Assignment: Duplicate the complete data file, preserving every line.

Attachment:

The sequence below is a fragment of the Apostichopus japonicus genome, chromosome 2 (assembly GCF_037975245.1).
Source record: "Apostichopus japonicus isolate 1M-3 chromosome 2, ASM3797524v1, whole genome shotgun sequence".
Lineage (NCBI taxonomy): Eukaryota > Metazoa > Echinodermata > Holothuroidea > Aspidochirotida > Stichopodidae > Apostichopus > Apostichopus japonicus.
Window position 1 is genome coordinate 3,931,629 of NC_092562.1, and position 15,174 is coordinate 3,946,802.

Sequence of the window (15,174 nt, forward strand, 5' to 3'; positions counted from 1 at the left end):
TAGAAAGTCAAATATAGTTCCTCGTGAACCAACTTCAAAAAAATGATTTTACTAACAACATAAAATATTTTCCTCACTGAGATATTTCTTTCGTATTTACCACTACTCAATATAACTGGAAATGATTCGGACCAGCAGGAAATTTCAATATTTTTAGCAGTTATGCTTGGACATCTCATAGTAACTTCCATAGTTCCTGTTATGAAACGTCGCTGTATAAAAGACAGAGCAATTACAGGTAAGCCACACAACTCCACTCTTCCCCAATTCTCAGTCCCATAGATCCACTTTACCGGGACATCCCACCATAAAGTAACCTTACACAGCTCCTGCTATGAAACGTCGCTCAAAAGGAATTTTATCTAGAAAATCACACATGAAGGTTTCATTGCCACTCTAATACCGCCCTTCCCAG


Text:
The sequence below is a fragment of the Apostichopus japonicus genome, chromosome 2 (assembly GCF_037975245.1).
Source record: "Apostichopus japonicus isolate 1M-3 chromosome 2, ASM3797524v1, whole genome shotgun sequence".
Lineage (NCBI taxonomy): Eukaryota > Metazoa > Echinodermata > Holothuroidea > Aspidochirotida > Stichopodidae > Apostichopus > Apostichopus japonicus.
Window position 1 is genome coordinate 3,931,629 of NC_092562.1, and position 15,174 is coordinate 3,946,802.

Sequence of the window (15,174 nt, forward strand, 5' to 3'; positions counted from 1 at the left end):
TAGAAAGTCAAATATAGTTCCTCGTGAACCAACTTCAAAAAAATGATTTTACTAACAACATAAAATATTTTCCTCACTGAGATATTTCTTTCGTATTTACCACTACTCAATATAACTGGAAATGATTCGGACCAGCAGGAAATTTCAATATTTTTAGCAGTTATGCTTGGACATCTCATAGTAACTTCCATAGTTCCTGTTATGAAACGTCGCTGTATAAAAGACAGAGCAATTACAGGTAAGCCACACAACTCCACTCTTCCCCAATTCTCAGTCCCATAGATCCACTTTACCGGGACATCCCACCATAAAGTAACCTTACACAGCTCCTGCTATGAAACGTCGCTCAAAAGGAATTTTATCTAGAAAATCACACATGAAGGTTTCATTGCCACTCTAATACCGCCCTTCCCAG